Thursday, May 1, 2014


So when a blogger friend recently wrote about an incident in which she wished she had stood up for herself more with a confounding confrontational stranger, I couldn’t help but think of my own related memory. This is about one of those moments: a little incident that took no more than three minutes, and yet six years later the memory can make me cringe. 

In the spring when we first moved to London, Ruby was three. Bella started school within days of our arrival, but Ruby’s new preschool was on a month-long break, so most days I had to entertain her, for hours. We were an outgoing pair, meeting new friends in parks all over north London, taking trains and buses, and exploring our new home.

One morning, with no other plan, I took her to the small playground a few blocks from our home. As was often the case in the morning, there was no one else there for a long while. Ruby ran around, happily exploring the novel equipment: including a merry-go-round type thing (maybe called a roundabout in British?) that I have rarely seen in an American playground, probably because, like most really fun playground equipment, it invites litigation.

Ruby loved to spin it even more than being on it, which suited me because I have always been the kind of mom who prefers to sit on a bench (!), rather than spin or push or otherwise get involved in the release of energy that occurs on the playground. I’m not a hoverer.

Anyway, at some point a toddler showed up with a woman who was probably his grandmother. When he climbed up on the merry-go-round, I called over to Ruby to be careful, and not push it too fast. And the grandmother chimed in with more of the same, admonishing from the get-go.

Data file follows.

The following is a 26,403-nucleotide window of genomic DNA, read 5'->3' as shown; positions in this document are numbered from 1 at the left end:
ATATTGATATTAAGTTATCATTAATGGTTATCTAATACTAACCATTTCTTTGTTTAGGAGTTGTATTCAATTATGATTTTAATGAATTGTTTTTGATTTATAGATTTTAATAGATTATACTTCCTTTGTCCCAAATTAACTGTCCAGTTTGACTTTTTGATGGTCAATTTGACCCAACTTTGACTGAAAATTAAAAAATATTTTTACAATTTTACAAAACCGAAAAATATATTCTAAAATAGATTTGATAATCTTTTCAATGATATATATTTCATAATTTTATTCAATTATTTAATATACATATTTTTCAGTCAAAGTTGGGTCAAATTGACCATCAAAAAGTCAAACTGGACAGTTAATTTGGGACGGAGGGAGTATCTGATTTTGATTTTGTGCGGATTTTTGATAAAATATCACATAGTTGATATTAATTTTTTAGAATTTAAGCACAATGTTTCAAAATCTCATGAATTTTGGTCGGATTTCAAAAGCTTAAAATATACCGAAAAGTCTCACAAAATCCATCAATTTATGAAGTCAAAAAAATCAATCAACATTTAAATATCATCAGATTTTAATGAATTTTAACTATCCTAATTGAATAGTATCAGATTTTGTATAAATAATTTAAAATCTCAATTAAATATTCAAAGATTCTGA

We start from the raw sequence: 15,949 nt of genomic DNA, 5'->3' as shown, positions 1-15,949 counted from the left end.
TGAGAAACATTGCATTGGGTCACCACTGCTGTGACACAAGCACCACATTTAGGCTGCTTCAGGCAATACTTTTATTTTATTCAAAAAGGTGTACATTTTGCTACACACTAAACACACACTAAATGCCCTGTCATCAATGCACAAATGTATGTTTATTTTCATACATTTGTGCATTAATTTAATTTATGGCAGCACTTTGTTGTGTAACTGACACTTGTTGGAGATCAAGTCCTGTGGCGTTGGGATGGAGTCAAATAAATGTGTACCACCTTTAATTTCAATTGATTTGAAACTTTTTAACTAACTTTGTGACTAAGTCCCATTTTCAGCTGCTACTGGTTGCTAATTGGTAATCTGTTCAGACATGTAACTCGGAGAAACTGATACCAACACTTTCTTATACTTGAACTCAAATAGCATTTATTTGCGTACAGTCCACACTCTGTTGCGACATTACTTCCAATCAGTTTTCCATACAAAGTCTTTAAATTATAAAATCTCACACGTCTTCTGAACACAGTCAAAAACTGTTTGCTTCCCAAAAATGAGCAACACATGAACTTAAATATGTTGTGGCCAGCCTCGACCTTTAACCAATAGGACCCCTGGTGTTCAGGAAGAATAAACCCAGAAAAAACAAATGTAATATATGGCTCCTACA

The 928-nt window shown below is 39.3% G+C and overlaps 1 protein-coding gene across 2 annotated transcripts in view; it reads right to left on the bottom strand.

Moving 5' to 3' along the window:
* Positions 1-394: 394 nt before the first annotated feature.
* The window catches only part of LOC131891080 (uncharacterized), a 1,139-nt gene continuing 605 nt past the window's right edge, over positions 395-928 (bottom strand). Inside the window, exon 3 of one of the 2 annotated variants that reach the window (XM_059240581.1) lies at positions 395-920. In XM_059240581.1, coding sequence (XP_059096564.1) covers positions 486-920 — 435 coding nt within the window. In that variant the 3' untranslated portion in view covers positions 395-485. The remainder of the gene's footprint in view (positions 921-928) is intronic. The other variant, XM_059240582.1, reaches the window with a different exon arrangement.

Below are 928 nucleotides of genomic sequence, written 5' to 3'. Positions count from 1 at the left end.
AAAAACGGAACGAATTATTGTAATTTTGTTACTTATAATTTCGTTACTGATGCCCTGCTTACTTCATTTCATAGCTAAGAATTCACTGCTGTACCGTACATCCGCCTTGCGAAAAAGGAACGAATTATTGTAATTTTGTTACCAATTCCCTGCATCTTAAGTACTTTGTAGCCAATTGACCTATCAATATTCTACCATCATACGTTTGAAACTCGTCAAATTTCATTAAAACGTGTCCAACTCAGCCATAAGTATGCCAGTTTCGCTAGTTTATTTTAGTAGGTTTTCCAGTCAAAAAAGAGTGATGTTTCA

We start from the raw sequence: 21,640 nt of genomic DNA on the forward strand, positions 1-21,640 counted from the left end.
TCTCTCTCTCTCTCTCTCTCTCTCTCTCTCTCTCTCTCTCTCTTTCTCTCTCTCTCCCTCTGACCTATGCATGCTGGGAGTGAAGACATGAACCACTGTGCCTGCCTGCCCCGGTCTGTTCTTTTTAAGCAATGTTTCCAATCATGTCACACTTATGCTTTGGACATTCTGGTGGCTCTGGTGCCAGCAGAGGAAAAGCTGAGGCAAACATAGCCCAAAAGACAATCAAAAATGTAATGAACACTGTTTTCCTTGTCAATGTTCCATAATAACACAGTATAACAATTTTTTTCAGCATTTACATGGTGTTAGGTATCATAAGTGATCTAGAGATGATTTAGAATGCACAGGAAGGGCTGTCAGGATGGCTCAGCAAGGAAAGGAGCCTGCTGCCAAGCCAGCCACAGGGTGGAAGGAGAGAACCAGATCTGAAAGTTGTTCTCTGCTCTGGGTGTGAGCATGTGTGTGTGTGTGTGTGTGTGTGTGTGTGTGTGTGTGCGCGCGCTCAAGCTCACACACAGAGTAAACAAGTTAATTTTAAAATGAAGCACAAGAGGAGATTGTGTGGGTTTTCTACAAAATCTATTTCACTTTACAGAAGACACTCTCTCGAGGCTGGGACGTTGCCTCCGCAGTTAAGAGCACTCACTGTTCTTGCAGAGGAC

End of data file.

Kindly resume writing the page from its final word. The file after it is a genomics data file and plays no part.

But of course Ruby didn’t listen. She had no understanding that the baby was too small (although, one thing I remember her saying, later, was that he was enjoying it: he was laughing, if holding on for dear life). She was three. And she was also Ruby at three, which meant that if she was engaged in something, she couldn't hear a thing we were saying. And engaged she was. So spin she did. Before I could even go over to intervene, the grandmother, bold and British and bitchy, told little Ruby off. She yelled at my three-year-old, with me standing right there. She said, “You are a bad girl. You didn’t listen to your mother, and you didn’t listen to me. You should be ashamed.”

And here’s where I cower in shame. I was a new immigrant, I was juggling many novel situations while also doing my best to keep my young kids' lives stable, and I had so much trouble all the time trying to get Ruby to listen to me. I grabbed her by the hand and dragged her from the playground, and as we left I said, loudly, so the grandmother could hear, “She’s right. You never listen. So we have to leave.” And Ruby wept, all the way home.

Never mind that my daughter had just as much right to play with the dangerous playground equipment as the younger boy. Never mind that the grandmother could have taken her grandkid, who was probably too young, off said equipment instead of banishing Ruby, who was there first. Never mind that Ruby was three and three-year-olds, even ones without attention issues, don’t often follow directions immediately. I couldn’t process any of this right then and there. That grandmother had made me feel ashamed of my child, and of my skills at parenting her, and I practically high-fived her instead of telling her off.

I left not, in truth, to punish Ruby, but to get away from the crazy stranger, because I couldn't stand to be judged in that way. It was an escape. But within minutes of returning home, I was furious. The chutzpah of that lady, who probably decided from the moment she heard our accents that we were wild, untamed Americans. If only I had lived up to my nation’s reputation with my response.

More than anything, what I remember from that day is the guilt of not having stood up for my child, or myself, in an effort to placate, subdue, and generally make the conflict go away. 

Time has passed. I still don't hover in the playground. But watch out, Granny, if you're gonna try and discipline my kid, while I'm sitting on a nearby bench.